With the new year coming around the corner, making resolutions to not only better oneself, but it can provide a positive change to the person. Many healthcare professionals can encourage their patients to make these simple yet highly effective changes to promote wellness. New Year’s resolutions do not have to be complicated or unattainable; they can be simple and easily attainable with these fundamental changes. By eliminating added sugars, drinking more water, and consuming a protein-rich breakfast can make anyone keep track of their resolution. Some products can help make sure that anyone can keep track of their resolutions by providing support to the body’s metabolism as well as regulating sugar metabolism as well.

The scope of our information is limited to chiropractic, musculoskeletal, and nervous health issues or functional medicine articles, topics, and discussions. We use functional health protocols to treat injuries or disorders of the musculoskeletal system. Our office has made a reasonable attempt to provide supportive citations and has identified the relevant research study or studies supporting our posts. We also make copies of supporting research studies available to the board and or the public upon request. To further discuss the subject matter above, please feel free to ask Dr. Alex Jimenez or contact us at 915-850-0900.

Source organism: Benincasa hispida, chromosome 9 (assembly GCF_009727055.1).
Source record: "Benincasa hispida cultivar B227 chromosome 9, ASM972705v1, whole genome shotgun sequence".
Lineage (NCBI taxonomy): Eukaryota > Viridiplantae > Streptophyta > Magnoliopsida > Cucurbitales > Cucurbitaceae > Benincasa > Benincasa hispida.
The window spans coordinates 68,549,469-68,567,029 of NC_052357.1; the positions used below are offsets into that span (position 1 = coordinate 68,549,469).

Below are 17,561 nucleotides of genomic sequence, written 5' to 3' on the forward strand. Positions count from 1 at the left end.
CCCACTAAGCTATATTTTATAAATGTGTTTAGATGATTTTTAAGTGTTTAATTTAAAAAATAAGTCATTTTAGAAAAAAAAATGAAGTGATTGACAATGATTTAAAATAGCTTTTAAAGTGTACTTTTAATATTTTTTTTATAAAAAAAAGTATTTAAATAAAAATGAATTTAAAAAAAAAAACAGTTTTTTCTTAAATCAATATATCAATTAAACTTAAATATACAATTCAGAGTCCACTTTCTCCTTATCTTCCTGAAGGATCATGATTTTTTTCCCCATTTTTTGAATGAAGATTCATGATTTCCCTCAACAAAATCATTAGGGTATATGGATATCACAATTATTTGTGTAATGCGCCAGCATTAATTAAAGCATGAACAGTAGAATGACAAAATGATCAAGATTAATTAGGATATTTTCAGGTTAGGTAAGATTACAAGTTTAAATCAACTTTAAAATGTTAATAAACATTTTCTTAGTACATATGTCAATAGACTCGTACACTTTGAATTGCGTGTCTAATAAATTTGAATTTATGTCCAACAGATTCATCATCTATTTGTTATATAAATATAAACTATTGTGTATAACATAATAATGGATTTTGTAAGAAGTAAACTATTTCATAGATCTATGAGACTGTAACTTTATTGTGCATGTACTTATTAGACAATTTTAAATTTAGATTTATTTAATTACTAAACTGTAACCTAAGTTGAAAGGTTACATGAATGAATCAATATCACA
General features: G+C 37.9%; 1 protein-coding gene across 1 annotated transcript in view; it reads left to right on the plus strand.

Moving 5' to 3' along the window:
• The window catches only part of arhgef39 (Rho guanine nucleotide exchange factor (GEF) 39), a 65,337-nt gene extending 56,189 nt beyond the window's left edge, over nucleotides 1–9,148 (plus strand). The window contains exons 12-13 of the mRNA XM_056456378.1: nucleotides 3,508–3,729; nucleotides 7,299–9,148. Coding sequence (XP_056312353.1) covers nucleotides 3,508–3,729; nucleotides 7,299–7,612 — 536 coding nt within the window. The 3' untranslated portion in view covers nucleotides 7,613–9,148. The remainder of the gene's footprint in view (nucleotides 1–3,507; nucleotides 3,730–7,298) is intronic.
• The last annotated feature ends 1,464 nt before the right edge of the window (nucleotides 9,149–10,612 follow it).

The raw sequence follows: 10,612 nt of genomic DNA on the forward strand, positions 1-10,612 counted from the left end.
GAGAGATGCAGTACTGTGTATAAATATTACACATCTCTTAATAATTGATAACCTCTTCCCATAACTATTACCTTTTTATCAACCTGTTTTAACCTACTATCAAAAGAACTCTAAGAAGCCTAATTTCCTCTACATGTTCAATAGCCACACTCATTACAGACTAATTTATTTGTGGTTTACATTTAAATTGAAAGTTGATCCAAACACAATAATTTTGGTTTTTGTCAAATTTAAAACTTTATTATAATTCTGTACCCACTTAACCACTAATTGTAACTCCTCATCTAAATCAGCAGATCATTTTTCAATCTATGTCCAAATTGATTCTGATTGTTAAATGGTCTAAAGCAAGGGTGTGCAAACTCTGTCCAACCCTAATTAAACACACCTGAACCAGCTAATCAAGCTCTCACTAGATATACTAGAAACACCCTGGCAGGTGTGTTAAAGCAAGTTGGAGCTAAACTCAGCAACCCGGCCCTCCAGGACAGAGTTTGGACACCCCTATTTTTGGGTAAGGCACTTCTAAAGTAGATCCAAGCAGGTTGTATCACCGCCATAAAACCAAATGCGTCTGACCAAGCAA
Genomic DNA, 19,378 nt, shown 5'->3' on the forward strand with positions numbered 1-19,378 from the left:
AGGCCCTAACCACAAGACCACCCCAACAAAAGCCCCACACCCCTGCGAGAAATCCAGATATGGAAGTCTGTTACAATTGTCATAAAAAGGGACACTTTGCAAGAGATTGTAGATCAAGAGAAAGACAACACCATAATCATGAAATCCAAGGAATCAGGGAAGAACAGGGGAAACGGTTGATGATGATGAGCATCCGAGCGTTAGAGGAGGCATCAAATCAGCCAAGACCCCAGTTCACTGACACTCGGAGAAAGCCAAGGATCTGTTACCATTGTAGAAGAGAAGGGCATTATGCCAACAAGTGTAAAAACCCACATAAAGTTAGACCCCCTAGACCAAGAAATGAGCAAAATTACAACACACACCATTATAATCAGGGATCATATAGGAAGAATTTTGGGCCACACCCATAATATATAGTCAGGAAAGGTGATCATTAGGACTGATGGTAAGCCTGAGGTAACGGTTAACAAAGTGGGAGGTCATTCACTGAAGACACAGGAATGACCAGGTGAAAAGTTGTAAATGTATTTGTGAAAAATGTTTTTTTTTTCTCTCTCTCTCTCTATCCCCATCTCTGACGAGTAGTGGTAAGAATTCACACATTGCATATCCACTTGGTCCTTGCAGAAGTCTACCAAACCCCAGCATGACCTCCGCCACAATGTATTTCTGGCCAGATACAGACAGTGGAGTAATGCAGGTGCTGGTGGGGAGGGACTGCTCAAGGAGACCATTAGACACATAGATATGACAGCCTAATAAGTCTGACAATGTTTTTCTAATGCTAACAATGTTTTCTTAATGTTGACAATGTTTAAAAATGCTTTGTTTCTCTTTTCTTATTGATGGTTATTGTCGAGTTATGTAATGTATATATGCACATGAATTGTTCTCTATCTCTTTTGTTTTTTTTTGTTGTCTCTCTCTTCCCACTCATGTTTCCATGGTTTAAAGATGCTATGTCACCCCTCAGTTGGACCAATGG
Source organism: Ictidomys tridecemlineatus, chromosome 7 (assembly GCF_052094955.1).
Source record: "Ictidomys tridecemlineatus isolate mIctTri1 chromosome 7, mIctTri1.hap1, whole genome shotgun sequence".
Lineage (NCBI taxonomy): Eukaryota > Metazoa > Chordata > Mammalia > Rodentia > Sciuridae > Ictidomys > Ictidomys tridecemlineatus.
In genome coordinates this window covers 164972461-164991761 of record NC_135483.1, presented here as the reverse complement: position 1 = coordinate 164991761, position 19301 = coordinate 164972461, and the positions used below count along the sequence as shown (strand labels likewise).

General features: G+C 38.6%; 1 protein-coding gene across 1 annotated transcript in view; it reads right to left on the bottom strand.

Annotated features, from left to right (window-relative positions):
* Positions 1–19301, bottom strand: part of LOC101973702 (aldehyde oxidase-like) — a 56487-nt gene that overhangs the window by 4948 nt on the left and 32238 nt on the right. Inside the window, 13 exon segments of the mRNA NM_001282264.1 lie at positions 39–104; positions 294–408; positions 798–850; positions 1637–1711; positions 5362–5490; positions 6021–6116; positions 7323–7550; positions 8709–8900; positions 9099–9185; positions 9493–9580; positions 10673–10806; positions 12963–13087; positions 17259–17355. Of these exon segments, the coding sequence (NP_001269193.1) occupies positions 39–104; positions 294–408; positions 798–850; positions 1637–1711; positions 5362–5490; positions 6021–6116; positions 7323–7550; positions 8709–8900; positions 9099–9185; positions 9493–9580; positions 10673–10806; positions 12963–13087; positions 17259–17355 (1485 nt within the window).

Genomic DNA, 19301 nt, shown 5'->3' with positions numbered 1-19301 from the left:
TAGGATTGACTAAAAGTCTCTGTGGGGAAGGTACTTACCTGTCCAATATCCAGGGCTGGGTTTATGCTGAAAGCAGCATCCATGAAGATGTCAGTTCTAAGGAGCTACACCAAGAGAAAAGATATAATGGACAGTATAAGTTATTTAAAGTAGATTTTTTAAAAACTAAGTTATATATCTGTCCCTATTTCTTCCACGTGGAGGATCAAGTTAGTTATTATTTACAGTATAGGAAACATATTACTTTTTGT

References:

Association, American Heart. “Added Sugars.” Www.heart.org, 17 Apr. 2018, www.heart.org/en/healthy-living/healthy-eating/eat-smart/sugar/added-sugars.

Chang, Tammy, et al. “Inadequate Hydration, BMI, and Obesity Among U.S. Adults: NHANES 2009-2012.” Annals of Family Medicine, American Academy of Family Physicians, July 2016, www.ncbi.nlm.nih.gov/pmc/articles/PMC4940461/?report=reader.

Chow, Kai Foo. “A Review of Excessive Sugar Metabolism on Oral and General Health.” The Chinese Journal of Dental Research: the Official Journal of the Scientific Section of the Chinese Stomatological Association (CSA), U.S. National Library of Medicine, 2017, www.ncbi.nlm.nih.gov/pubmed/29181456.

Knüppel, Anika, et al. “Sugar Intake from Sweet Food and Beverages, Common Mental Disorder and Depression: Prospective Findings from the Whitehall II Study.” Scientific Reports, Nature Publishing Group U.K., 27 July 2017, www.ncbi.nlm.nih.gov/pmc/articles/PMC5532289/.

Leidy, Heather J, et al. “Beneficial Effects of a Higher-Protein Breakfast on the Appetitive, Hormonal, and Neural Signals Controlling Energy Intake Regulation in Overweight/Obese, ‘Breakfast-Skipping,” Late-Adolescent Girls.” The American Journal of Clinical Nutrition, American Society for Nutrition, Apr. 2013, www.ncbi.nlm.nih.gov/pmc/articles/PMC3718776/.

Maki, Kevin C, et al. “The Effects of Breakfast Consumption and Composition on Metabolic Wellness with a Focus on Carbohydrate Metabolism.” Advances in Nutrition (Bethesda, Md.), American Society for Nutrition, 16 May 2016, www.ncbi.nlm.nih.gov/pmc/articles/PMC4863265/?report=reader.

Stanhope, Kimber L. “Sugar Consumption, Metabolic Disease and Obesity: The State of the Controversy.” Critical Reviews in Clinical Laboratory Sciences, U.S. National Library of Medicine, 2016, www.ncbi.nlm.nih.gov/pmc/articles/PMC4822166/.

Team, DFH. “New Year’s Health Resolutions – Easy Does It.” Designs for Health, 23 Dec. 2019, blog.designsforhealth.com/node/917.

Urkin, Jacob, and Yair Bar-David. “Voluntary, Nonintentional Dehydration and Health.” American Journal of Public Health, American Public Health Association, Nov. 2015, www.ncbi.nlm.nih.gov/pmc/articles/PMC4605154/.

Vos, Miriam B, et al. “Added Sugars and Cardiovascular Disease Risk in Children: A Scientific Statement From the American Heart Association.” Circulation, U.S. National Library of Medicine, 9 May 2017, www.ncbi.nlm.nih.gov/pmc/articles/PMC5365373/.